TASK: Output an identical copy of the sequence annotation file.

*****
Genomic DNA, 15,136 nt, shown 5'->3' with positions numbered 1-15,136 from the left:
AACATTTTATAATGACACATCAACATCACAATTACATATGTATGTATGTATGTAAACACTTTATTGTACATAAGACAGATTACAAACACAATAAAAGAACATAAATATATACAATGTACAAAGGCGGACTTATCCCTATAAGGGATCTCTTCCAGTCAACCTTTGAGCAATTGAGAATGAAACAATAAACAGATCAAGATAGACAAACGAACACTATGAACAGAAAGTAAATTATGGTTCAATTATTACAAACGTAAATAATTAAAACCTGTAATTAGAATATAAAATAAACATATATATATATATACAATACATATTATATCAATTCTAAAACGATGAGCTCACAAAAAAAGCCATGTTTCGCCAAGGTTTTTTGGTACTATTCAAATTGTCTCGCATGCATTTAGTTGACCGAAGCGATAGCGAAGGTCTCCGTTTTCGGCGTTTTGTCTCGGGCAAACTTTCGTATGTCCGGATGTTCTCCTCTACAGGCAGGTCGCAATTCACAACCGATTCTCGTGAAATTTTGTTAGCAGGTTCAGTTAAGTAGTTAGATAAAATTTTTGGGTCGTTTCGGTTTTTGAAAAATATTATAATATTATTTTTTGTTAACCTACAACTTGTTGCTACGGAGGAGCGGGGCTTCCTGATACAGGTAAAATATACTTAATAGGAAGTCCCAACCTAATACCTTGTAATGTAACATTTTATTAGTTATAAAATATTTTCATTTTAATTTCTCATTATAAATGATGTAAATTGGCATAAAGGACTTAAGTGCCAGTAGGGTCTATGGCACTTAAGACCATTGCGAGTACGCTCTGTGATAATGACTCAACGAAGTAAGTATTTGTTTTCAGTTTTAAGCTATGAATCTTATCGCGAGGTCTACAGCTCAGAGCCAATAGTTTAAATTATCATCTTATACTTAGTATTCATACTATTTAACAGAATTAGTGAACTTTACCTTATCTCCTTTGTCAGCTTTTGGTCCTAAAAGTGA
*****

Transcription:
Genomic DNA, 15,136 nt, shown 5'->3' with positions numbered 1-15,136 from the left:
AACATTTTATAATGACACATCAACATCACAATTACATATGTATGTATGTATGTAAACACTTTATTGTACATAAGACAGATTACAAACACAATAAAAGAACATAAATATATACAATGTACAAAGGCGGACTTATCCCTATAAGGGATCTCTTCCAGTCAACCTTTGAGCAATTGAGAATGAAACAATAAACAGATCAAGATAGACAAACGAACACTATGAACAGAAAGTAAATTATGGTTCAATTATTACAAACGTAAATAATTAAAACCTGTAATTAGAATATAAAATAAACATATATATATATATACAATACATATTATATCAATTCTAAAACGATGAGCTCACAAAAAAAGCCATGTTTCGCCAAGGTTTTTTGGTACTATTCAAATTGTCTCGCATGCATTTAGTTGACCGAAGCGATAGCGAAGGTCTCCGTTTTCGGCGTTTTGTCTCGGGCAAACTTTCGTATGTCCGGATGTTCTCCTCTACAGGCAGGTCGCAATTCACAACCGATTCTCGTGAAATTTTGTTAGCAGGTTCAGTTAAGTAGTTAGATAAAATTTTTGGGTCGTTTCGGTTTTTGAAAAATATTATAATATTATTTTTTGTTAACCTACAACTTGTTGCTACGGAGGAGCGGGGCTTCCTGATACAGGTAAAATATACTTAATAGGAAGTCCCAACCTAATACCTTGTAATGTAACATTTTATTAGTTATAAAATATTTTCATTTTAATTTCTCATTATAAATGATGTAAATTGGCATAAAGGACTTAAGTGCCAGTAGGGTCTATGGCACTTAAGACCATTGCGAGTACGCTCTGTGATAATGACTCAACGAAGTAAGTATTTGTTTTCAGTTTTAAGCTATGAATCTTATCGCGAGGTCTACAGCTCAGAGCCAATAGTTTAAATTATCATCTTATACTTAGTATTCATACTATTTAACAGAATTAGTGAACTTTACCTTATCTCCTTTGTCAGCTTTTGGTCCTAAAAGTGA